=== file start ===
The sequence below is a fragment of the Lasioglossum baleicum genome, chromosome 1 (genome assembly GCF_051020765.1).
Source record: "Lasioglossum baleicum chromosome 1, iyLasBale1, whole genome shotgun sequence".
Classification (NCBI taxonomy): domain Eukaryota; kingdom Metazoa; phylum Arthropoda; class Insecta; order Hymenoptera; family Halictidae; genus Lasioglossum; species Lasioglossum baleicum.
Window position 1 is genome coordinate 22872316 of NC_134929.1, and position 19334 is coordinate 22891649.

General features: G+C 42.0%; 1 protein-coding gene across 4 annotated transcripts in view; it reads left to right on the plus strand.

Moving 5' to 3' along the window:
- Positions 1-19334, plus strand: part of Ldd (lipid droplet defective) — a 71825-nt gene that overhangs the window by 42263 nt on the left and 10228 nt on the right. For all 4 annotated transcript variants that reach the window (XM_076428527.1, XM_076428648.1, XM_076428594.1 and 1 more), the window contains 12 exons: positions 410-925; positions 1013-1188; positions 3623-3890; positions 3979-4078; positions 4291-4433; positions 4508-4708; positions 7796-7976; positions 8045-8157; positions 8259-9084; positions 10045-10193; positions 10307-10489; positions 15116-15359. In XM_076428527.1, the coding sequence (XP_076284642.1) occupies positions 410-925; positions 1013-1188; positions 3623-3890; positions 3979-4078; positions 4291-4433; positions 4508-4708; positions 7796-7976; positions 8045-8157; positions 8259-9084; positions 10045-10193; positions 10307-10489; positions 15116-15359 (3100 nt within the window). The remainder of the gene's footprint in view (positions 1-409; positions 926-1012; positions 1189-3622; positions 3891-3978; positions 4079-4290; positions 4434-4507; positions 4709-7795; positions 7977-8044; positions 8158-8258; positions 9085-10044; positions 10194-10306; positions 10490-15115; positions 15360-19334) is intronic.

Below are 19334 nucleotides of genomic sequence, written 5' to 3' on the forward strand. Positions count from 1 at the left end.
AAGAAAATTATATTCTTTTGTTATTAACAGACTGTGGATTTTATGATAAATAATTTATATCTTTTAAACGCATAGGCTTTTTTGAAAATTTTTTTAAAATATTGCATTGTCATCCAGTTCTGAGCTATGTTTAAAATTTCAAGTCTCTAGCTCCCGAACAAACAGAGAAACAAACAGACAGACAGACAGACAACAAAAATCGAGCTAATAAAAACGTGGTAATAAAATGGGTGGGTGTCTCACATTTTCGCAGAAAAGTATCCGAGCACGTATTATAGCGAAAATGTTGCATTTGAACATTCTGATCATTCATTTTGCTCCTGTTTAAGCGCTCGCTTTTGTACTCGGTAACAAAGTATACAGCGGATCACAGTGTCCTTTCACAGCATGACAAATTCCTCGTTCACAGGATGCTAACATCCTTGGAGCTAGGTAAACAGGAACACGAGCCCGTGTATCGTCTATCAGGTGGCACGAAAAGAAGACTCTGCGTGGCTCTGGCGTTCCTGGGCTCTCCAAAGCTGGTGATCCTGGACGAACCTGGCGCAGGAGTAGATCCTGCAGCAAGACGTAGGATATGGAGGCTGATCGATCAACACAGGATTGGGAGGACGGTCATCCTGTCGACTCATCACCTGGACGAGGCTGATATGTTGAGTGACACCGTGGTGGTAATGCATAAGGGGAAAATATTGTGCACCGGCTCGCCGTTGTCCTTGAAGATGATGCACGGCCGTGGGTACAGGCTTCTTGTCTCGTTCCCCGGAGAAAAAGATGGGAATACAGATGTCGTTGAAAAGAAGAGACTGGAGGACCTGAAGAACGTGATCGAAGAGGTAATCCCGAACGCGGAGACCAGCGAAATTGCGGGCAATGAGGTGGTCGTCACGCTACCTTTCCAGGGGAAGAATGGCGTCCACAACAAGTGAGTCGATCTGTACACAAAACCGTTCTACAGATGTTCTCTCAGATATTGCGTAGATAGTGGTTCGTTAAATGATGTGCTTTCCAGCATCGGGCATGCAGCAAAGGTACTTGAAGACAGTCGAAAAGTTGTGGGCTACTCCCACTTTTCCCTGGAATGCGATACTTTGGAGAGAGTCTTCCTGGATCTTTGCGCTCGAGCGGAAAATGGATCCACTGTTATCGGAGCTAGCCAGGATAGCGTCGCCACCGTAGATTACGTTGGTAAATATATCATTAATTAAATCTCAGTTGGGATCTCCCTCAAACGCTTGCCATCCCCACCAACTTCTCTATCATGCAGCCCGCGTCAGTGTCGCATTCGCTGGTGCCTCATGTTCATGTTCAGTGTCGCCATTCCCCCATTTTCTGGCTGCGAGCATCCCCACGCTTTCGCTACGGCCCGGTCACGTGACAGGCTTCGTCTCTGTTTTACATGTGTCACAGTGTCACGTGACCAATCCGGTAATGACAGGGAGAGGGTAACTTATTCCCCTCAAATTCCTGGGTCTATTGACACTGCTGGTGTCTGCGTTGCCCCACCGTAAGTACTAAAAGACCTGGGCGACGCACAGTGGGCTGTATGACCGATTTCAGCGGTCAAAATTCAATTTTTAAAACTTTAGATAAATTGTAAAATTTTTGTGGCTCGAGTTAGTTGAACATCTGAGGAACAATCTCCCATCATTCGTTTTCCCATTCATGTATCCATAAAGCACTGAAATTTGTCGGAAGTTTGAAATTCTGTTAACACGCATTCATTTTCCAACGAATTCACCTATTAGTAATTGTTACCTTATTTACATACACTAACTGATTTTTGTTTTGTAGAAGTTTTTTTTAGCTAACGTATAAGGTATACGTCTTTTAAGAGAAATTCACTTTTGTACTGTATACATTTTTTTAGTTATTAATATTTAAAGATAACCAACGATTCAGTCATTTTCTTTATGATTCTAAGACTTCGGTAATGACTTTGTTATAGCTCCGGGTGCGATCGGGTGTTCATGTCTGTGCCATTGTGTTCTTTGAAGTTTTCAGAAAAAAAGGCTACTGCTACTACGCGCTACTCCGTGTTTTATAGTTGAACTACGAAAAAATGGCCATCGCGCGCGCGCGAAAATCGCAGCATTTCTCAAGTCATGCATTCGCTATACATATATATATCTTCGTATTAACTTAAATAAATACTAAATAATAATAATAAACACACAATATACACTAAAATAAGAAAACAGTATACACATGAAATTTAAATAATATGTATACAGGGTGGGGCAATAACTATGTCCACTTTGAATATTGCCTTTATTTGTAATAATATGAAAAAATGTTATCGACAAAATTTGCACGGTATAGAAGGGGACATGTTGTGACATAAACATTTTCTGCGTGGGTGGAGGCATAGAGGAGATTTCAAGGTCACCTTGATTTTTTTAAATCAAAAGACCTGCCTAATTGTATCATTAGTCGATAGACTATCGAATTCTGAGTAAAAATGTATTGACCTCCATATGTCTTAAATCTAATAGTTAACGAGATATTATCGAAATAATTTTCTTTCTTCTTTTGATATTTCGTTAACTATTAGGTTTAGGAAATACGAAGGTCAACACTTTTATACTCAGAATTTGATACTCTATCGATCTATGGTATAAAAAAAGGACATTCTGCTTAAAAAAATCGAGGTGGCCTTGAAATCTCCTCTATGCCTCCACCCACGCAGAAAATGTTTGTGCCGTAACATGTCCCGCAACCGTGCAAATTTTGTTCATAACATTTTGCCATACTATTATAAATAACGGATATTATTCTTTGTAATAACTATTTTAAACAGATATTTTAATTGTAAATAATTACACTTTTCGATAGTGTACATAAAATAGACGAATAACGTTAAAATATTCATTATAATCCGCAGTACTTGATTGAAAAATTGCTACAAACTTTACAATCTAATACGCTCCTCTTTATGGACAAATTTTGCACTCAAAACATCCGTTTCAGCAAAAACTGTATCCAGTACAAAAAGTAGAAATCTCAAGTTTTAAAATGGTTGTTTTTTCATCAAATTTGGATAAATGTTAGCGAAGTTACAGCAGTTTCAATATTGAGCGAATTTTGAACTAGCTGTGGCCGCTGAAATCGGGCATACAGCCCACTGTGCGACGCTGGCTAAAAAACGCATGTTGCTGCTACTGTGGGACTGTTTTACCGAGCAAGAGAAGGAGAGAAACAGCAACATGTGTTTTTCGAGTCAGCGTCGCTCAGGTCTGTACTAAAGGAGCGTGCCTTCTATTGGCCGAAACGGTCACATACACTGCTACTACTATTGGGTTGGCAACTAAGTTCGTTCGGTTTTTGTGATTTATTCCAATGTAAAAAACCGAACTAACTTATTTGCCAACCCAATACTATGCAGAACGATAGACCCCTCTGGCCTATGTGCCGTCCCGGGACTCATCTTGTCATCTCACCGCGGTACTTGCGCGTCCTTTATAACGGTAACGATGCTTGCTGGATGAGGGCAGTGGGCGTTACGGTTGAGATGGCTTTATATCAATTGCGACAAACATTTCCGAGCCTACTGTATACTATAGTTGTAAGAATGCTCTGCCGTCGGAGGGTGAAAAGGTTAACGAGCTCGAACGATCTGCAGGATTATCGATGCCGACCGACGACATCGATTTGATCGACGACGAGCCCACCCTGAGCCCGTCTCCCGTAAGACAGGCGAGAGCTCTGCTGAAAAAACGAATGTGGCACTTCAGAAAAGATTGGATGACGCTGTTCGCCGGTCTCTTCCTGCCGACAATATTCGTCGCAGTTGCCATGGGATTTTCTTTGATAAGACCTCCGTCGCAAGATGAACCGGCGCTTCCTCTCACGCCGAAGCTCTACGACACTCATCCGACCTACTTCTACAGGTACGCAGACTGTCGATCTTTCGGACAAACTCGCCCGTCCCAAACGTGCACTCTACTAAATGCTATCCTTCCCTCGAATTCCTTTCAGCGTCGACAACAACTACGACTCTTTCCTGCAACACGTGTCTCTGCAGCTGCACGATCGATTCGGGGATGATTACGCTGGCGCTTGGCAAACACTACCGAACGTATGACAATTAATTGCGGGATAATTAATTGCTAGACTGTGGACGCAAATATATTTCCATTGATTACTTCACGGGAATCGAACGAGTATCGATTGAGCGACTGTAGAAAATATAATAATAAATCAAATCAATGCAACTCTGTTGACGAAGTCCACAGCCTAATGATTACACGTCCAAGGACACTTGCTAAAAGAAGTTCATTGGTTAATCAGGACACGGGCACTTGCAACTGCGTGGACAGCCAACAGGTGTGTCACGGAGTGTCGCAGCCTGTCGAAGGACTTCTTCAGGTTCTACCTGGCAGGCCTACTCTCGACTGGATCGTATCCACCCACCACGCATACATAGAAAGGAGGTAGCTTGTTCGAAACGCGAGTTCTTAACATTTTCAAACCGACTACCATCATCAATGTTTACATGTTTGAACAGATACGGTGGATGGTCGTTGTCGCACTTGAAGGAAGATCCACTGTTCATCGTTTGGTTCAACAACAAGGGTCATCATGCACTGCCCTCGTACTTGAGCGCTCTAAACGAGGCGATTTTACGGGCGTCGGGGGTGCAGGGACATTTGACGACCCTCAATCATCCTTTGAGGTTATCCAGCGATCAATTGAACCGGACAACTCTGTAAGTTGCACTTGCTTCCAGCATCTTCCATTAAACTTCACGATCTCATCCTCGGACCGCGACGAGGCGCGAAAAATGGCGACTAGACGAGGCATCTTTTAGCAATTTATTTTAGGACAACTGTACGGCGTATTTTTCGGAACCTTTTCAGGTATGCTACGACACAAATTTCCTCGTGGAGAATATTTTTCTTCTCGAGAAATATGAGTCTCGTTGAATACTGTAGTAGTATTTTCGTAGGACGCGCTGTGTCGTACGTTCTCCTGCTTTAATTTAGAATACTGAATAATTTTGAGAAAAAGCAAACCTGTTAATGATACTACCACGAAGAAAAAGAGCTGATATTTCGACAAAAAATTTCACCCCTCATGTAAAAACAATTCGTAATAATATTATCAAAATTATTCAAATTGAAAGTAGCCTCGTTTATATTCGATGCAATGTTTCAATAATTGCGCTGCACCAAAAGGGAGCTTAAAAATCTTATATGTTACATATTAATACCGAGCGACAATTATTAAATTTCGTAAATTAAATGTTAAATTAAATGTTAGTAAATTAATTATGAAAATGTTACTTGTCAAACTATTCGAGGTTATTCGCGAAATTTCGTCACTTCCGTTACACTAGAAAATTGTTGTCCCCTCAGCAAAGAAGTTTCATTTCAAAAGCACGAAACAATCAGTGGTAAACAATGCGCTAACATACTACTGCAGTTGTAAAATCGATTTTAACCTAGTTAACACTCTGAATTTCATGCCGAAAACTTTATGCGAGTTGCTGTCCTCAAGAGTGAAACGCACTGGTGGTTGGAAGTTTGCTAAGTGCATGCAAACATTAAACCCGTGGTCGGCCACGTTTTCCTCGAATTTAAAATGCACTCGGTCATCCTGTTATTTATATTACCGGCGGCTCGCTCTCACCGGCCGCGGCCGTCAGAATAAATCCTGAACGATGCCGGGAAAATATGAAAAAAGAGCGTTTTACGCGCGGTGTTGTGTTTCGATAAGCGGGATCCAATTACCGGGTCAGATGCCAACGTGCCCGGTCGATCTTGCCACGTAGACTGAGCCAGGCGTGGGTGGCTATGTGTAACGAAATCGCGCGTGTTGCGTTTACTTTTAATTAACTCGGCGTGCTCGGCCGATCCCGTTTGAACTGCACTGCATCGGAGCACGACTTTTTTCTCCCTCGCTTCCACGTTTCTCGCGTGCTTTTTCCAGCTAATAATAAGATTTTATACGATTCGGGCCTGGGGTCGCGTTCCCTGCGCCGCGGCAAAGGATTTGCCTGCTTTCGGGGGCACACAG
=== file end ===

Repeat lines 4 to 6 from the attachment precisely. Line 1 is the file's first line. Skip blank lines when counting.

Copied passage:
Window position 1 is genome coordinate 22872316 of NC_134929.1, and position 19334 is coordinate 22891649.

General features: G+C 42.0%; 1 protein-coding gene across 4 annotated transcripts in view; it reads left to right on the plus strand.

Moving 5' to 3' along the window: